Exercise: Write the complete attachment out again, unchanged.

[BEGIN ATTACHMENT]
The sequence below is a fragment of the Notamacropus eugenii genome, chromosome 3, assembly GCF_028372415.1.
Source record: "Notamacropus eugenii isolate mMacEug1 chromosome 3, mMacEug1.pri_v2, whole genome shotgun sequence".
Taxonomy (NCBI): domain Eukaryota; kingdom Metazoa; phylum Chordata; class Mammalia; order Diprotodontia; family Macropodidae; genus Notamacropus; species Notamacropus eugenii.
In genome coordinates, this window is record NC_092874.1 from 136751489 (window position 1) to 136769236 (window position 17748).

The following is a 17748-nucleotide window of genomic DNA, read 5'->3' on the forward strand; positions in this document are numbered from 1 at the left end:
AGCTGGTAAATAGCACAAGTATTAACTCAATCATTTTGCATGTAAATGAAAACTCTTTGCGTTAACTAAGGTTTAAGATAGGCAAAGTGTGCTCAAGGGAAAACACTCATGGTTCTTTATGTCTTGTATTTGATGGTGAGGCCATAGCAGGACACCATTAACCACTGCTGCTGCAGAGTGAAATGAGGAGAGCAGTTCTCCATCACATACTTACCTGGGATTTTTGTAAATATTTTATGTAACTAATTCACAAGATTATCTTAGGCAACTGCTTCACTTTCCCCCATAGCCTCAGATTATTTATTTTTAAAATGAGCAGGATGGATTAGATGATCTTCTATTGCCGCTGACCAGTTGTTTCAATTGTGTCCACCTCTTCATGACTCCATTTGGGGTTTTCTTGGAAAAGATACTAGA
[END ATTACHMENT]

The sequence below is a fragment of the Notamacropus eugenii genome, chromosome 3, assembly GCF_028372415.1.
Source record: "Notamacropus eugenii isolate mMacEug1 chromosome 3, mMacEug1.pri_v2, whole genome shotgun sequence".
Taxonomy (NCBI): domain Eukaryota; kingdom Metazoa; phylum Chordata; class Mammalia; order Diprotodontia; family Macropodidae; genus Notamacropus; species Notamacropus eugenii.
In genome coordinates, this window is record NC_092874.1 from 136751489 (window position 1) to 136769236 (window position 17748).

The following is a 17748-nucleotide window of genomic DNA, read 5'->3' on the forward strand; positions in this document are numbered from 1 at the left end:
AGCTGGTAAATAGCACAAGTATTAACTCAATCATTTTGCATGTAAATGAAAACTCTTTGCGTTAACTAAGGTTTAAGATAGGCAAAGTGTGCTCAAGGGAAAACACTCATGGTTCTTTATGTCTTGTATTTGATGGTGAGGCCATAGCAGGACACCATTAACCACTGCTGCTGCAGAGTGAAATGAGGAGAGCAGTTCTCCATCACATACTTACCTGGGATTTTTGTAAATATTTTATGTAACTAATTCACAAGATTATCTTAGGCAACTGCTTCACTTTCCCCCATAGCCTCAGATTATTTATTTTTAAAATGAGCAGGATGGATTAGATGATCTTCTATTGCCGCTGACCAGTTGTTTCAATTGTGTCCACCTCTTCATGACTCCATTTGGGGTTTTCTTGGAAAAGATACTAGA